Association between linear measurements of corpus callosum and gait in the elderly

Eur Radiol. 2013 Aug;23(8):2252-7. doi: 10.1007/s00330-013-2818-x. Epub 2013 Mar 20.


Purpose: Segmentation and diffusion-tensor-imaging of the corpus callosum (CC) have been linked to gait impairment. However, such measurements are impracticable in clinical routine. The purpose of this study was to evaluate the association between simple linear measurements of CC thickness with gait.

Methods: Two hundred and seventy-two community-dwelling subjects underwent neurological assessment and brain MRI. Mid-sagittal reformats of T1-weighted images were used to determine CC thickness. The association of measurements with clinical evaluation of gait was assessed by multivariate regression, controlling for numerous clinical and imaging confounders. Differences in CC thickness were, moreover, compared between subgroups with no, moderate or severe impairment of gait.

Results: In univariate analyses, thickness of the genu and body of CC but not the splenium were associated with postural stability (P < 0.01). Multivariate regression revealed thickness of CC genu as the only imaging variable independently associated with gait (P = 0.01). Genu thickness was significantly different between subjects with high and low (P = 0.0003) or high and moderate (P = 0.001) risk of fall.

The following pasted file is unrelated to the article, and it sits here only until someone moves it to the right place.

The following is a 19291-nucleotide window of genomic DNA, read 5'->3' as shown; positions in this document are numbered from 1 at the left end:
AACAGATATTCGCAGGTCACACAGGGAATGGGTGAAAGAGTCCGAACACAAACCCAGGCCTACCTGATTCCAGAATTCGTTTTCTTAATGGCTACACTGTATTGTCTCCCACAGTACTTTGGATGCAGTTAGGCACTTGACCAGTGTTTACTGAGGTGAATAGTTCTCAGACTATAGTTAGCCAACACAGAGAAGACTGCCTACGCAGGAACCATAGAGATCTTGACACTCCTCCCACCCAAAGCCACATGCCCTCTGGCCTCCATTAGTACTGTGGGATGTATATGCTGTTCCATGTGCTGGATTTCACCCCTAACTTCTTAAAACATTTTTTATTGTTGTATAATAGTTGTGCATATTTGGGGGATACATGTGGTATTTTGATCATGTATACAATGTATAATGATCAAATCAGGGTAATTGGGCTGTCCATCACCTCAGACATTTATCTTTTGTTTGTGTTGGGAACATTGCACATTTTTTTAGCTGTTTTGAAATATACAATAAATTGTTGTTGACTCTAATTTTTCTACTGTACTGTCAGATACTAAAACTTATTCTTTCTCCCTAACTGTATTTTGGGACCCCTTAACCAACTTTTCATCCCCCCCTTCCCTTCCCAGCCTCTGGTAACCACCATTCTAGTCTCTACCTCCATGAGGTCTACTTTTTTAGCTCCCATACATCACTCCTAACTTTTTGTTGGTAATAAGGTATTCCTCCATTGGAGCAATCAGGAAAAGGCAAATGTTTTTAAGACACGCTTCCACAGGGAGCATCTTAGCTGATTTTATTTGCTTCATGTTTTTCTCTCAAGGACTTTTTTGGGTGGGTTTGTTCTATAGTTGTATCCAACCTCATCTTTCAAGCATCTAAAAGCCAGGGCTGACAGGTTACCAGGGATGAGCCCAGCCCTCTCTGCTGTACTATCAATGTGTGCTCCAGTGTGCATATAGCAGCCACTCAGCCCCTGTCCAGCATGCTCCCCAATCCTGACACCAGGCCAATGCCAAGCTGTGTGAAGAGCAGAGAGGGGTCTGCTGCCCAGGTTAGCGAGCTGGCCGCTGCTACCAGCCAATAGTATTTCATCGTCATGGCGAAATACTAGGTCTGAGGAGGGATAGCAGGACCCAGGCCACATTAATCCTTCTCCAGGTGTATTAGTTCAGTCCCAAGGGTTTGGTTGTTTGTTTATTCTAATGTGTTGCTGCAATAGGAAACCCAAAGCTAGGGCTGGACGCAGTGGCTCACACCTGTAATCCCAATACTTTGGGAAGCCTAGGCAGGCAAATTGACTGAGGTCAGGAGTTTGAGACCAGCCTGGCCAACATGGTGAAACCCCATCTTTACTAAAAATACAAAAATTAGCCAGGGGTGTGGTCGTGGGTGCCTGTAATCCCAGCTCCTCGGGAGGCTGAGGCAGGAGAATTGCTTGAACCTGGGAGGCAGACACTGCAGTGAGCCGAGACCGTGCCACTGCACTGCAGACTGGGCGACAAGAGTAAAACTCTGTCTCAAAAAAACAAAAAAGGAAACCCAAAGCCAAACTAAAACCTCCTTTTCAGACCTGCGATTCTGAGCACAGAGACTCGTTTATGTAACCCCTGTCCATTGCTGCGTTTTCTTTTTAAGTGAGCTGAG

Conclusion: Atrophy of the CC genu is an imaging marker of gait impairment in the elderly suggesting higher risk of fall. Simple linear measurements of CC can help in MRI evaluation of patients with gait impairment.

Key points: • Regional atrophy of the corpus callosum reflects disruption of gait regulation • Genu thickness on cranial MRI is an independent marker of gait impairment • Findings help in the MRI evaluation of patients with gait impairment.

Publication types

  • Research Support, N.I.H., Extramural

MeSH terms

  • Aged
  • Atrophy / pathology
  • Brain / pathology
  • Brain Mapping / methods
  • Corpus Callosum / anatomy & histology
  • Corpus Callosum / pathology*
  • Cross-Sectional Studies
  • Diffusion Tensor Imaging / methods
  • Female
  • Gait / physiology*
  • Gait Disorders, Neurologic / physiopathology
  • Humans
  • Male
  • Middle Aged
  • Multivariate Analysis
  • Prospective Studies
  • Risk